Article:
Moving is hard. Moving after 30 years in a place is probably even harder. I don’t know for as sure, as this is my first time making such a move, but it feels harder. And more emotional. Which might be the 30-year thing, or it might be the peri-menopause. Who can say?
As a child, I moved a lot. I think one time I counted 12 places that my family had lived in 12 years. Looking back, I realized that I was being adolescent-dramatic when I came up with that number. I think two of those places were brief resting places between houses. So the true number was 10. 10 places by 12 years old.
Here is the count as I remember it now: New Jersey – 1 location, Arkansas – 4 locations, Tennessee – 1 location, Arkansas again – 2 locations, Florida – 1 location, and Alaska – 1 location.
Since moving to Arkansas in 1997 to attend college, I have lived in 4 dorm rooms, 3 apartments, and 4 houses. All within a 2-hour radius of each other. So moving 18 hours away is a bit of a jump. And, while parts of this process feel very familiar, figuring out how to move a whole life across the country is all new territory.
Is it midlife-dramatic to say that I feel a little bit like we are living Matthew 19:29, leaving our house, brothers, sisters, father, mothers, and fields to follow a wild Holy Spirit-led adventure?
There is the emotional aspect – leaving behind most of our family, our oldest friends, all our hopes and dreams for Preservation Acres, our church, and our history in this place. Where we are going there are no landmarks from our first 25 years of marriage and child rearing. No longer will we casually drive past places where we had our first date, got married, watched Wylie perform in his first play, heard Miles play the first notes on his saxophone, or were confirmed as Episcopalians.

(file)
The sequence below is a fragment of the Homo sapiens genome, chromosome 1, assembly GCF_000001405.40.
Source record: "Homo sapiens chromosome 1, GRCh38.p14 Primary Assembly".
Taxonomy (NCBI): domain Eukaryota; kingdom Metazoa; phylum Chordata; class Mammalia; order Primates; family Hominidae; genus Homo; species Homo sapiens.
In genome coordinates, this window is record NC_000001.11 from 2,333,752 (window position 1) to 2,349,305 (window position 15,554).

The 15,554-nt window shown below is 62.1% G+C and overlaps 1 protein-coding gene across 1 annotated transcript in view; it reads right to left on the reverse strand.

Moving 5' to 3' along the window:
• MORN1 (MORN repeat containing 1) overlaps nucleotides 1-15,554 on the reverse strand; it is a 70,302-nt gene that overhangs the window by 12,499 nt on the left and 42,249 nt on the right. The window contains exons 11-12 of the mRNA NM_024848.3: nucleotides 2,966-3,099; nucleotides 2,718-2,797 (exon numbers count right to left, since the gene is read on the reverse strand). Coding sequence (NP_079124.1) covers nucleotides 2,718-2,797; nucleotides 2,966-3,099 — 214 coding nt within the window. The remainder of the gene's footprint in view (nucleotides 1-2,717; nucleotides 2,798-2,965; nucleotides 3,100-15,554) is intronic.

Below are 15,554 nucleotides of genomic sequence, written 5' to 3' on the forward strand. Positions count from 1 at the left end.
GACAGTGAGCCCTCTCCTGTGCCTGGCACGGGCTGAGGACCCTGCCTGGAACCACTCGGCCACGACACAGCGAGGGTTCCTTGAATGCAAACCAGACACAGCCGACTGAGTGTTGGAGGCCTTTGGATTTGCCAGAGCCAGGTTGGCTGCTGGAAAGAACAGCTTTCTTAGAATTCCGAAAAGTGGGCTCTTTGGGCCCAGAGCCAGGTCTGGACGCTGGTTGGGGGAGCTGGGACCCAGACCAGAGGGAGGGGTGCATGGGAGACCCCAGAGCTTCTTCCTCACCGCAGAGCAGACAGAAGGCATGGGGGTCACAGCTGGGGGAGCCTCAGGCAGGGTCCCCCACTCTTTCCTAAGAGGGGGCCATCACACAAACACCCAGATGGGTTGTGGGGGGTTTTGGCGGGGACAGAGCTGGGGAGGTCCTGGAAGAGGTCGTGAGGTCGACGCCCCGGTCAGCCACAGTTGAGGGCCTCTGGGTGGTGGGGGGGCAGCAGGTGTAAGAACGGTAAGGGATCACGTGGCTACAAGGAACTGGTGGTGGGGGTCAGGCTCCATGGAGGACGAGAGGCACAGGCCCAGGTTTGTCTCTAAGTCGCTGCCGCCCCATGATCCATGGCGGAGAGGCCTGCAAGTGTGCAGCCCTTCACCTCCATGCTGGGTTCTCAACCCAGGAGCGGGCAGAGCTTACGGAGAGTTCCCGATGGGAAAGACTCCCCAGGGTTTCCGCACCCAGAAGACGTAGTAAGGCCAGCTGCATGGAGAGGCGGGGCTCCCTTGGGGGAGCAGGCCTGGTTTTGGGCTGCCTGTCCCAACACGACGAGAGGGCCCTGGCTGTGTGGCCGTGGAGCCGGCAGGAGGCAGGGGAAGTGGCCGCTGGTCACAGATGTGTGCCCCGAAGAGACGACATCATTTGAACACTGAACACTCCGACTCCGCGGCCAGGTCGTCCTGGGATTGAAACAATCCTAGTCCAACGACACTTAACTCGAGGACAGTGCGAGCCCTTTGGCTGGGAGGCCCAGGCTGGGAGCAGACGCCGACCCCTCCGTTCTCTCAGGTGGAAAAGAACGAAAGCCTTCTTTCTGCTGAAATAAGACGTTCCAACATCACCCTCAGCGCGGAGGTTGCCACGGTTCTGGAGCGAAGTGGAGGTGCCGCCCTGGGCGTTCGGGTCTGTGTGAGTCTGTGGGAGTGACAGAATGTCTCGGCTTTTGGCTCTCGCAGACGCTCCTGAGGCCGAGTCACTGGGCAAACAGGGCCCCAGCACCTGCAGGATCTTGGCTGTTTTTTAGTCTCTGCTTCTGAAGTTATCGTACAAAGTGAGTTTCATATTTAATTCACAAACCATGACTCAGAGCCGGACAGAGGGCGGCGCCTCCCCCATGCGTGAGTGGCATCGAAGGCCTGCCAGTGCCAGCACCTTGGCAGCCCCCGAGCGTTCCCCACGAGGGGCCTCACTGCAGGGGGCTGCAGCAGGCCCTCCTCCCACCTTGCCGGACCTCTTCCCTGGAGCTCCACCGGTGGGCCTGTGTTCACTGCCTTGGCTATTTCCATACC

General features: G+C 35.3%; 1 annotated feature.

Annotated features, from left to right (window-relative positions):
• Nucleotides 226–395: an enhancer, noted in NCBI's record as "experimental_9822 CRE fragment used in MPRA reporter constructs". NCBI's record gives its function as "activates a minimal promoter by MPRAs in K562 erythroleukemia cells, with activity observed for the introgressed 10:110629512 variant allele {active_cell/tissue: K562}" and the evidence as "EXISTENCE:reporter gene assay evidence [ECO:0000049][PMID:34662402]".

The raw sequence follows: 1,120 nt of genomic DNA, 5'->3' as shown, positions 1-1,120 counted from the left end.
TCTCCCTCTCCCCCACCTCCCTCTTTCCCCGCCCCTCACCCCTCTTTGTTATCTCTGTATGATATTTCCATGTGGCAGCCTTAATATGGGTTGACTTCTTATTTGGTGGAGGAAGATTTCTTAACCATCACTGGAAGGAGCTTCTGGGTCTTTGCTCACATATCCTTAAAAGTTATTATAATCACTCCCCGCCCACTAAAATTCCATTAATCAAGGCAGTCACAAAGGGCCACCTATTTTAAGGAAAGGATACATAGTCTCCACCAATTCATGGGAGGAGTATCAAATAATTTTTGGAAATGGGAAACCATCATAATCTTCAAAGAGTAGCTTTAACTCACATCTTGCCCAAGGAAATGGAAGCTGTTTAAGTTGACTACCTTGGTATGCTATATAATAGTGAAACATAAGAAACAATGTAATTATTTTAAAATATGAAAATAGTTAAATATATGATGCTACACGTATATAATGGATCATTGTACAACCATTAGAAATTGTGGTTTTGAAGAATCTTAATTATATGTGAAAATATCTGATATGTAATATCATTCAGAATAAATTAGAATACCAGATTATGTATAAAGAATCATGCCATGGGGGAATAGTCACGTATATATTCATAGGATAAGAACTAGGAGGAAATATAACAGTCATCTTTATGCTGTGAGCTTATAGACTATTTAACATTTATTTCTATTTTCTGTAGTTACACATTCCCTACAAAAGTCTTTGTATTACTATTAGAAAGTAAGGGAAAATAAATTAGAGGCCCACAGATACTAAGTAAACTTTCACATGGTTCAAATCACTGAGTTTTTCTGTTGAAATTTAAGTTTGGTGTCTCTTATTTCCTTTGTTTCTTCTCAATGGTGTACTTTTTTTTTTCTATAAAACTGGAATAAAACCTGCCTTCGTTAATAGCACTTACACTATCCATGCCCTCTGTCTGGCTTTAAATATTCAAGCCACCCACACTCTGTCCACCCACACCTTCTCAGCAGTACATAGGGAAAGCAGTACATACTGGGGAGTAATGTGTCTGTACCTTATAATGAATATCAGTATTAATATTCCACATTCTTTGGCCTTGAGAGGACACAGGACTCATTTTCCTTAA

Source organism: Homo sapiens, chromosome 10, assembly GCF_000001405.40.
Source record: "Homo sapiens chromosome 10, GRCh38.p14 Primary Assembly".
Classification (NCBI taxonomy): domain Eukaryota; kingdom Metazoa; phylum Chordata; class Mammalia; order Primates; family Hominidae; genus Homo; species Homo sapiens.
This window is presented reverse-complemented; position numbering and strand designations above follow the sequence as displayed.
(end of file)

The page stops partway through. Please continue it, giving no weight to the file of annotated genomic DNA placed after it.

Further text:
And there are the practical aspects – finding new doctors and car mechanics, setting up residency in a new state, learning the routes to a new church and the grocery store, and discovering our favorite new coffee shops and flea markets. Changing our address and eventually our payment info on just about everything.
And finally, there is the physical aspect – the packing – not just the house, but also our barn, the rehoming of some of our critters and the transportation of others, deciding what to take, what to leave, what to sell, what to give away. Deciding how to best get a tractor and all its implements across the country without breaking our vehicles or the bank. There is the coordinating of who is leaving when and how, and where we all stay over during the two-day journey.
And finally, there is the desire to just Get There Already.
Since we have been to the NJ farm several times over the past nine months and spent a week recently, we are already invested and attached to the Place. The house, the land, the outbuildings, the trees, the pool, and perhaps most of all – the future there. We have been talking, praying, and dreaming about this move for nine months. We are ready to birth this baby.
But there is still so much living to be done here. Grass that has to be mowed, meals to be cooked, friends to meet for dinner, nephews’ birthdays to celebrate. We still have bills to pay, toilets to clean, animals to be fed, berries to gather, and flowers to pick. We are, for a few more weeks, still in this place, on this land, in this house. And so, I doing my best to be present to here and now by practicing the spiritual discipline of Noticing. Noticing things like the way the light filters in through the linen shades in the kitchen and spills over the table that we made during the early days of the pandemic. I try and notice the way the Mother Tree’s branches, so heavy and full with her summer growth, bend and wave slowly in the breeze, changing the shadows on the lawn. I try and notice the creaks of our wood floors as I walk over them at night to get a snack. I try and notice all the things that I that right now seem so daily, but soon will just be a memory.
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